Find out where some of the hottest property areas are in Bristol and beyond
While there may be signs of a modest slow-down in growth of house prices, the South West has seen rises of 11.4% year on year – the highest ever recorded. Meanwhile, Wales tops the growth charts in the UK at 14.6% and the highest jump in buyer demand of 44%, fuelled in part by people relocating from more expensive areas*.
In South Wales, areas along the M4 corridor such as Cardiff, Newport and Chepstow have become increasingly popular, with houses featuring gardens and offices being quickly snapped up, and more rural and semi-rural areas stretching as far as the Brecon Beacons also seeing a growth in interest and prices.
With a wealth of choice in property and location, and good travel connections via motorway or train – plus the ability to work from home – South Wales is attracting a lot of buyers, which, in turn, is increasing demand.
South Wales offers a multitude of activities from stunning walks and waterfalls in the Brecon Beacons, or a visit to one of its many castles, to a trip to Cardiff Bay with its array of activities such as white water rafting.
Or why not visit St Fagans National Museum of History or the Principality Stadium, home to the Welsh rugby team?
Price boom towns
Chepstow and Newport have already seen a price boom a few years ago, following the removal of the Severn bridges tolls. Chepstow lies within easy reach of both Cardiff and Bristol and also just 13 miles from the beautiful Forest of Dean. With a wealth of history on its doorstep, from its own castle to nearby Tintern, Chepstow remains a popular location.
Newport, poised on the M4 corridor, likewise has great access to both Bristol and Cardiff. It hit an all-time high in property price growth back in November, driven by lockdown savings in many households, low mortgage rates and increased interest from buyers from England.
For historians, take a trip to the Newport Medieval Ship project or Carleon Roman Fortress and Baths. For nature lovers, Wentworth Forest and Newport Wetlands are must-sees.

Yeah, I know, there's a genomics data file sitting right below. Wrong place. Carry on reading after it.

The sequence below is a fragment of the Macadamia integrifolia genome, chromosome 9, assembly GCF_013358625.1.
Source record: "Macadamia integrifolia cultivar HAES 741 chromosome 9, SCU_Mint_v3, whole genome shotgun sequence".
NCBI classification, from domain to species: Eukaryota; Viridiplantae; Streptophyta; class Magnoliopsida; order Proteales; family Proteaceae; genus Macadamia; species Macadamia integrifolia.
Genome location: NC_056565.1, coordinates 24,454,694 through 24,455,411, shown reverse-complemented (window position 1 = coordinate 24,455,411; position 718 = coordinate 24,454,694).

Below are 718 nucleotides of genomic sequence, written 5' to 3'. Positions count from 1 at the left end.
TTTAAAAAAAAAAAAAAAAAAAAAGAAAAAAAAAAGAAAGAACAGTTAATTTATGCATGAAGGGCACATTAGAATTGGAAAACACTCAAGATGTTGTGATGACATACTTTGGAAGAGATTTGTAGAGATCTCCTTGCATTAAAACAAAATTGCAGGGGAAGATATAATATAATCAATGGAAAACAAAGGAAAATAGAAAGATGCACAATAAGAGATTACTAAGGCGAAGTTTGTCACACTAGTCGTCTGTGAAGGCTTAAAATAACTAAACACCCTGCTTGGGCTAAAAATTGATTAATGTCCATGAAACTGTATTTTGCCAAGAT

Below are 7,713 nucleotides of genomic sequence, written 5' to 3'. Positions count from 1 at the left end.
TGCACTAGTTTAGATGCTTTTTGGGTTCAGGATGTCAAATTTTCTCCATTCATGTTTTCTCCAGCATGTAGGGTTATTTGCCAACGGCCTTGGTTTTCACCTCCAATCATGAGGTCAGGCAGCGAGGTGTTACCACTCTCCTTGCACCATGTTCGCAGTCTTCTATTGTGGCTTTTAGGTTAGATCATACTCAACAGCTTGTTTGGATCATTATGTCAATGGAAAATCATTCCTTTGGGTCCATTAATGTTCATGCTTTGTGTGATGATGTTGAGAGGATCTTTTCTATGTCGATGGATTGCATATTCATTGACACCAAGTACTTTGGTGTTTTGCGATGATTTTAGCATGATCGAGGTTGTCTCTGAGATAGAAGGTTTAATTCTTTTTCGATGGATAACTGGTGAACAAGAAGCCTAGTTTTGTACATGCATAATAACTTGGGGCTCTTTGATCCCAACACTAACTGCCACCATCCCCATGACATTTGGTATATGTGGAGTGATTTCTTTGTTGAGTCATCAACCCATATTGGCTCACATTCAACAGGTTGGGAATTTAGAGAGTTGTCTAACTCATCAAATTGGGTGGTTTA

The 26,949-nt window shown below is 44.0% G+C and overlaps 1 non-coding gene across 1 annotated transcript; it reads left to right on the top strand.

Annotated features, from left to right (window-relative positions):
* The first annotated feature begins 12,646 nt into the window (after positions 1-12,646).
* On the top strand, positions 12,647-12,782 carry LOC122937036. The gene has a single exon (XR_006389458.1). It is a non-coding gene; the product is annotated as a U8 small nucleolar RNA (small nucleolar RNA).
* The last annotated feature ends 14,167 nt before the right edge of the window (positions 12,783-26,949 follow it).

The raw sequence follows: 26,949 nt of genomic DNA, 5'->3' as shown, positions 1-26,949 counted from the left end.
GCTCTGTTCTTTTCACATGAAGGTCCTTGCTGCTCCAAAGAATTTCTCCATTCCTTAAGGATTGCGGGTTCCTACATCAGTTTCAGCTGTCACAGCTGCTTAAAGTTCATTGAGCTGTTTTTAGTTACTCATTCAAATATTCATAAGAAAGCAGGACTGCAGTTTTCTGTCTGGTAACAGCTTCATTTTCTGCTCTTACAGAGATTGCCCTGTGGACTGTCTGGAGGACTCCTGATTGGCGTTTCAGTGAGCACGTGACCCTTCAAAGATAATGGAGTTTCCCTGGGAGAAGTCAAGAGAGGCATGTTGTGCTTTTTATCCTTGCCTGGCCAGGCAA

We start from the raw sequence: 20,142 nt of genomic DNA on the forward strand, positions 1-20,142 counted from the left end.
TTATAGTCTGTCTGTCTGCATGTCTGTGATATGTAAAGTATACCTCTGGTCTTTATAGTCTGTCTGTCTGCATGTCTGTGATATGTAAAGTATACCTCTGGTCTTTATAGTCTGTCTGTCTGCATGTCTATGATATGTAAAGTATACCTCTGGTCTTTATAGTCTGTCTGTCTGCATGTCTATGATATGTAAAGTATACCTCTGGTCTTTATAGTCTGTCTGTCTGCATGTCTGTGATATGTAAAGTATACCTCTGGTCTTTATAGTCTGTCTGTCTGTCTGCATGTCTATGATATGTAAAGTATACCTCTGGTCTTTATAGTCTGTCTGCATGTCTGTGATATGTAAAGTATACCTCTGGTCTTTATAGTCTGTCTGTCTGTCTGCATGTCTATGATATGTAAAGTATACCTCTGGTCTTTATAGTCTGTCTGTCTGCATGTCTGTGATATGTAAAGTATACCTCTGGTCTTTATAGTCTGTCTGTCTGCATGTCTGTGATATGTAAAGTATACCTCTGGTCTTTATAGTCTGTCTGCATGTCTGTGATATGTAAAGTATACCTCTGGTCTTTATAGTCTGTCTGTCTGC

With house prices growing, on average, by £1,000 per month during the pandemic, according to the March House Price Index Report, Bristol remains an extremely in-demand location for a variety of buyers. Up around 12% year on year, according to Rightmove, Bristol is one of the most popular cities in the UK, offering a variety of homes and communities and there has been an abundance of new redevelopment work.
Some of its popular locations include the hip Montpelier suburb with its Bohemian vibe and artisan shops; the leafy district of Greenbank, enjoying much redevelopment; St Werburghs with its thriving community and city farm; the vibrant St Pauls with its nightclubs, music, cafés and bars; and the affluent Redland, with its broad leafy avenues and Victorian villas, and home to new development Redland Court. Redland Court offers a mix of original and new-build buildings, set within picturesque grounds on the old site of Redland High Girls’ School.
Also popular with tourists, Bristol was named the best city in Britain in which to live in 2014 and 2017, and won the European Green Capital Award in 2015.
IMAGE: Harshil Shah
With a rich creative industry fuelling its economy, you will find an array of artistic venues from the Arnolfini and Spike Island by the harbour to Bristol’s famous ‘Banksy’ art trail, running from central to the east of Bristol, including Stokes Croft in Bristol’s cultural quarter.
There is also plenty of green space to enjoy including Snuff Mills with its riverside walks, Ashton Court with its acres of space and sporting activities, the large Victorian Eastville Park and the historic park and garden of Stoke Park Estate.
Plus, Bristol enjoys good motorway and rail links, as well as its own airport.
North Somerset has become increasingly popular, driven by the desire for more indoor and outdoor space, and prices rose by an average of 12% last year*.
You will find a variety of locations to live, from the villages of Long Ashton – which lies just four miles from Bristol City Centre – Yatton and Wrington, to the rising in popularity coastal towns of Clevedon, with its Victorian Pier, and Weston Super Mare, with plenty of golden sands.
One such new development is Cox’s Green at Wrington, a collection of individually designed two-, three-, four- and five-bedroom homes situated on the periphery of sought-after Wrington.